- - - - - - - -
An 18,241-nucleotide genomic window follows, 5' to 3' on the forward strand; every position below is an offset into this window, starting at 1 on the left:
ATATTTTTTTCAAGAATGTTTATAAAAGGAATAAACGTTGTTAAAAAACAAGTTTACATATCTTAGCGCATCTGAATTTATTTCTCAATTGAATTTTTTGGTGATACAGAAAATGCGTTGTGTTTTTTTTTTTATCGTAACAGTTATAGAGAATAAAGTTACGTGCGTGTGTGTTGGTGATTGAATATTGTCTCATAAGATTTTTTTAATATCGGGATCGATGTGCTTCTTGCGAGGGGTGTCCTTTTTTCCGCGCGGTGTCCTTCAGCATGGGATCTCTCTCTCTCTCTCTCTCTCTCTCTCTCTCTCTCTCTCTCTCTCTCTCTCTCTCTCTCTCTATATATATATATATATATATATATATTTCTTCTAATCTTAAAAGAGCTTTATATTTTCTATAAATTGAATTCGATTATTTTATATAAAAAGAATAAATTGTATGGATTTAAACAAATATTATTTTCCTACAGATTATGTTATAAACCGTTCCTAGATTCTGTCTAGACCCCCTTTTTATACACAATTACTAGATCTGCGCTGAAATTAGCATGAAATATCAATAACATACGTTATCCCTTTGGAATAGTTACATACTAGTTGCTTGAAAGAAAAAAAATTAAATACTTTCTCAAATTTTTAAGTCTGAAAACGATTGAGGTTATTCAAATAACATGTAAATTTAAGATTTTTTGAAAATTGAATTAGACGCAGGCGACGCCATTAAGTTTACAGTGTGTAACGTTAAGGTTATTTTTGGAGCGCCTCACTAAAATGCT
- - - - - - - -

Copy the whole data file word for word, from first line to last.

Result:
An 18,241-nucleotide genomic window follows, 5' to 3' on the forward strand; every position below is an offset into this window, starting at 1 on the left:
ATATTTTTTTCAAGAATGTTTATAAAAGGAATAAACGTTGTTAAAAAACAAGTTTACATATCTTAGCGCATCTGAATTTATTTCTCAATTGAATTTTTTGGTGATACAGAAAATGCGTTGTGTTTTTTTTTTTATCGTAACAGTTATAGAGAATAAAGTTACGTGCGTGTGTGTTGGTGATTGAATATTGTCTCATAAGATTTTTTTAATATCGGGATCGATGTGCTTCTTGCGAGGGGTGTCCTTTTTTCCGCGCGGTGTCCTTCAGCATGGGATCTCTCTCTCTCTCTCTCTCTCTCTCTCTCTCTCTCTCTCTCTCTCTCTCTCTCTCTCTCTCTATATATATATATATATATATATATATTTCTTCTAATCTTAAAAGAGCTTTATATTTTCTATAAATTGAATTCGATTATTTTATATAAAAAGAATAAATTGTATGGATTTAAACAAATATTATTTTCCTACAGATTATGTTATAAACCGTTCCTAGATTCTGTCTAGACCCCCTTTTTATACACAATTACTAGATCTGCGCTGAAATTAGCATGAAATATCAATAACATACGTTATCCCTTTGGAATAGTTACATACTAGTTGCTTGAAAGAAAAAAAATTAAATACTTTCTCAAATTTTTAAGTCTGAAAACGATTGAGGTTATTCAAATAACATGTAAATTTAAGATTTTTTGAAAATTGAATTAGACGCAGGCGACGCCATTAAGTTTACAGTGTGTAACGTTAAGGTTATTTTTGGAGCGCCTCACTAAAATGCT